The European Antitrust Review 2014 • Section 3: Country chapters
Poland: Office of Competition and Consumer Protection
Bid rigging, a practice where groups of firms conspire in a public tender to raise prices or lower the quality of goods or services, is the main challenge and central point of interest for the Polish Office of Competition and Consumer Protection (UOKiK) during this year and the years to come.
Even though bid rigging obviously hinders the tendering process and prevents the development of healthy competition in the public procurement sector, many antitrust agencies, including UOKiK, have encountered significant difficulties detecting this type of anti-competitive behaviour. That is why one of the priorities of the Polish Agency in 2013 is to find adequate and effective instruments that help detect these harmful practices and, more importantly, prevent their emergence. We intend not only to pursue our enforcement actions but also to intensively engage in advocacy activities to raise awareness and promote knowledge about this form of collusion.
Creation and development of competition in the natural gas market
UOKiK strives to create and develop competition in sectors with concentrated structure. For the last couple of years, we have been scrutinising the natural gas market. We wish to continue in this direction as we consider the sector to be prone to anti-competitive behavior. In April of this year, UOKiK instituted antimonopoly proceedings against Polish gas supplier PGNiG for alleged abuse of its dominant position on the retail and wholesale markets of gas supply. UOKiK suspects that the contractual provisions included in PGNiG’s gas supply contracts – preventing its contractors from changing their gas supplier and prohibiting the resale of gas – may counteract the formation of conditions necessary for the emergence or development of competition on the relevant markets. Furthermore, last year we published a report representing our point of view on the liberalisation process and in March we presented another report concerning consumer rights protection in the natural gas market.
Fighting anti-competitive agreements
Fighting anti-competitive agreements has long been a priority for UOKiK. This year is no different. In April, we accounted for over 20 proceedings regarding possible prohibited agreements concluded on different markets, mostly of consumer goods. For example, one of the conducted proceedings targeted Sfinks Polska, a company running a chain of restaurants under the business name Sphinx, which is also used by franchised restaurants run by independent undertakings. From the information collected by UOKiK, it has been established that Sfinks Polska has been fixing the prices and promotional offers applied by its franchisees. This indicates that a possible infringement of competition rules is taking place in the field of franchising. The decision in this case is still pending.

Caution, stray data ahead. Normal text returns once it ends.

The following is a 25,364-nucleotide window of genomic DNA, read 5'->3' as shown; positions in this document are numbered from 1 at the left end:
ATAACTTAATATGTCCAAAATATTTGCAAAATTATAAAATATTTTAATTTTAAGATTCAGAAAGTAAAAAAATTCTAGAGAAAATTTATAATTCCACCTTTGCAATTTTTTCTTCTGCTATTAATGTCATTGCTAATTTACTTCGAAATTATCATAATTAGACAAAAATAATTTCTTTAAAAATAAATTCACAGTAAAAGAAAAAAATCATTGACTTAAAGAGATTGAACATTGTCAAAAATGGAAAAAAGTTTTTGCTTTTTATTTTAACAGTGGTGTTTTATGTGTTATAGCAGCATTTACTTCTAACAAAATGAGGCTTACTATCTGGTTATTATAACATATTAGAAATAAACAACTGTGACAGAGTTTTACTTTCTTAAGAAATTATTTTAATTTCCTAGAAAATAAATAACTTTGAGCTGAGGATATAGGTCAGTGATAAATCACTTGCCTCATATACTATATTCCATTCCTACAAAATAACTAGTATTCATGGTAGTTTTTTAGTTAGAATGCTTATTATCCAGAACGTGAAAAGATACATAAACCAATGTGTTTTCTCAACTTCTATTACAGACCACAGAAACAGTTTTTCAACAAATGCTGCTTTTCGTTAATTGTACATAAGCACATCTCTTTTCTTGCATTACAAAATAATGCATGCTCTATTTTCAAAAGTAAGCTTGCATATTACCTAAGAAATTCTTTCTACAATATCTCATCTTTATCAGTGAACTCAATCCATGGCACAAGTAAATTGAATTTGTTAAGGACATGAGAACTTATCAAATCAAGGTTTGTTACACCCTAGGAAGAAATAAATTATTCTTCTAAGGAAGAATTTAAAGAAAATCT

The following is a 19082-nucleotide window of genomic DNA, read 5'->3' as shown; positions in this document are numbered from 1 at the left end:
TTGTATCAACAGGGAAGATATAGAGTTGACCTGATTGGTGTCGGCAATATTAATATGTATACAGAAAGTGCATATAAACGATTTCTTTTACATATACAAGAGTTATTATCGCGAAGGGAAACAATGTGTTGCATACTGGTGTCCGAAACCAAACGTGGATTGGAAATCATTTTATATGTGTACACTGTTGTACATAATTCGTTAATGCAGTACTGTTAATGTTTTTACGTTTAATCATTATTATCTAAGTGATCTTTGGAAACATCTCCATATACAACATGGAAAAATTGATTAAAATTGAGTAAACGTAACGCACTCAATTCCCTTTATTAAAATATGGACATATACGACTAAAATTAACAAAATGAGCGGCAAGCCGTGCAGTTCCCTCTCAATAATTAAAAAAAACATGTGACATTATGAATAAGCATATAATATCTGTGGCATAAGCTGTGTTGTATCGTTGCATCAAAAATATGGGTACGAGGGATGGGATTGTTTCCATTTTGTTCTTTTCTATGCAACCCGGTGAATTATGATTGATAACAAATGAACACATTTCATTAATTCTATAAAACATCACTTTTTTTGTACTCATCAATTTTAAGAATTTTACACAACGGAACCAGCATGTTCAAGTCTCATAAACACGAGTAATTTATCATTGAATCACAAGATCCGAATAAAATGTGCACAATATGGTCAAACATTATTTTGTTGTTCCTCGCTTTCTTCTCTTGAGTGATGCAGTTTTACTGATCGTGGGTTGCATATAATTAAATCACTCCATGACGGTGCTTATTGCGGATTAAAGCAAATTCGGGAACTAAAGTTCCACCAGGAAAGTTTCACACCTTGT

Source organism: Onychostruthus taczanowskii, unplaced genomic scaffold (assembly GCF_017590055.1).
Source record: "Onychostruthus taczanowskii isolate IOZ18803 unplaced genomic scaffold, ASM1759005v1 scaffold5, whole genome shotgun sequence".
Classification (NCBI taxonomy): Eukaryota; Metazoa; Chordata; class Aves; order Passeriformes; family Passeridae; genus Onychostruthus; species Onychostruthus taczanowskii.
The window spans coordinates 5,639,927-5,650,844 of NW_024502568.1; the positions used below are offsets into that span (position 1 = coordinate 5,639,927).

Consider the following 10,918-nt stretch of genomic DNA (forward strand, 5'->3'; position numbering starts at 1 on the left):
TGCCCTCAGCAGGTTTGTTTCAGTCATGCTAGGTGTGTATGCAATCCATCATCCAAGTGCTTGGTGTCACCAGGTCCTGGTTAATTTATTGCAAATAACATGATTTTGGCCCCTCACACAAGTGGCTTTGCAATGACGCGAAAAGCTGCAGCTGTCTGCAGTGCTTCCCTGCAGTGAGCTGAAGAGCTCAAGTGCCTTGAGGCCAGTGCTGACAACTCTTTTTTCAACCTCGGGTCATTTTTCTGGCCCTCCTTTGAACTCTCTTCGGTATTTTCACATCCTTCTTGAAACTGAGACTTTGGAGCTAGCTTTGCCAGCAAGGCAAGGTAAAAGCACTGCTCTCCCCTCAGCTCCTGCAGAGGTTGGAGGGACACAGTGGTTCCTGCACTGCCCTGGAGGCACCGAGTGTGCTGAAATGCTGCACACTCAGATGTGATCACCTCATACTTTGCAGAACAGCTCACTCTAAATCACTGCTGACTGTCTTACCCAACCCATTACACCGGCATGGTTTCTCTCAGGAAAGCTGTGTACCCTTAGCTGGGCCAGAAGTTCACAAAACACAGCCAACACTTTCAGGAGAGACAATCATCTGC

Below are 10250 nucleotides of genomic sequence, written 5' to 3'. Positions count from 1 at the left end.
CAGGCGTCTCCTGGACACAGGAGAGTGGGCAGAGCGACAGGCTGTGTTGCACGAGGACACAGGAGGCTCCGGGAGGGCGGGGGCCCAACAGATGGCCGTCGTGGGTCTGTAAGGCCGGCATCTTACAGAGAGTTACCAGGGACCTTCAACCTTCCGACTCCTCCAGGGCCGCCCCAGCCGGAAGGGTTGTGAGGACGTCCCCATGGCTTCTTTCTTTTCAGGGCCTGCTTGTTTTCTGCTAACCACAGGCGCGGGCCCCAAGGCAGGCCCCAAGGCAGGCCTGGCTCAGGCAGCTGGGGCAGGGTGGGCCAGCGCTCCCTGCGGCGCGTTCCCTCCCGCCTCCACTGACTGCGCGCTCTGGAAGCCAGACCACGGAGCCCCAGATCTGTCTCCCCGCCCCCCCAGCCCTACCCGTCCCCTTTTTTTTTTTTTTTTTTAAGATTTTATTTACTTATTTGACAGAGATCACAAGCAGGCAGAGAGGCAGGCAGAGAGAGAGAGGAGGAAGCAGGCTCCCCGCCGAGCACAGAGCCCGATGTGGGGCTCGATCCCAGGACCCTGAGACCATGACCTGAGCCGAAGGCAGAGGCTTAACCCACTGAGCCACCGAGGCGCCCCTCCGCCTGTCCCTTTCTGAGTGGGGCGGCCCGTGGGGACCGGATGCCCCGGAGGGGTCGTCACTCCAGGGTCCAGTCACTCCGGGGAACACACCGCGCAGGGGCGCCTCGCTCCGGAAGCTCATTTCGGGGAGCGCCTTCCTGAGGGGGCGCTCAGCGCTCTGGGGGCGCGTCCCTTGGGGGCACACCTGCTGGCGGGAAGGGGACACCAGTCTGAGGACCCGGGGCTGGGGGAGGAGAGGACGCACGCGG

Merger control in 2013
The scope of the activities of UOKiK would not be complete without a reference to our merger control activities. As of June 2013, the Polish Authority has issued 72 decisions in the field of control of concentrations, including one conditional consent regarding the transaction of Gaspol and Orlen Gaz, two companies operating on the sales market of bottled gas. Under consideration still is the high-level case from the food sector which was referred to the Polish Agency by the European Commission upon explicit request from parties to the transaction. In March of this year, UOKiK and the Romanian Authority were asked to assess the acquisition of companies belonging to the Real Polska Group by the undertaking Auchan. The Commission took the stance that UOKiK has significant experience in the assessment of relevant markets within the food sector and should be entrusted with the analysis of this transaction.
The amendment of the Act on Competition and Consumer Protection
Finally, 2013 is also dedicated to the legislative process concerning the amendment of the Act on Competition and Consumer Protection. The envisaged changes drafted by UOKiK provide for the introduction of the concept of settlements and remedies, the elaboration of the leniency plus programme and the inclusion of the possibility to impose fines on natural persons. Within the framework of merger review, a simplified procedure of control of concentrations will be established. The current singular proceedings will be replaced with a two-phase procedure accompanied by the institution of ‘competition concern’. The main goal of these changes is to counteract anti-competitive agreements more effectively and streamline the process of merger control; that amendment is expected to be signed this summer. It will then be discussed in parliament in the autumn and we expect the time from the approval of the act to its enactment to be around another six months.
In conclusion, I hope this year the Polish Authority will manage to achieve all of the above enumerated goals. However, it goes without saying that competition law is a very dynamic field and as such we will need to be ready for any unexpected challenges that may come across our path during the exercise of our enforcement activities.
Next Chapter: Portugal: Competition Authority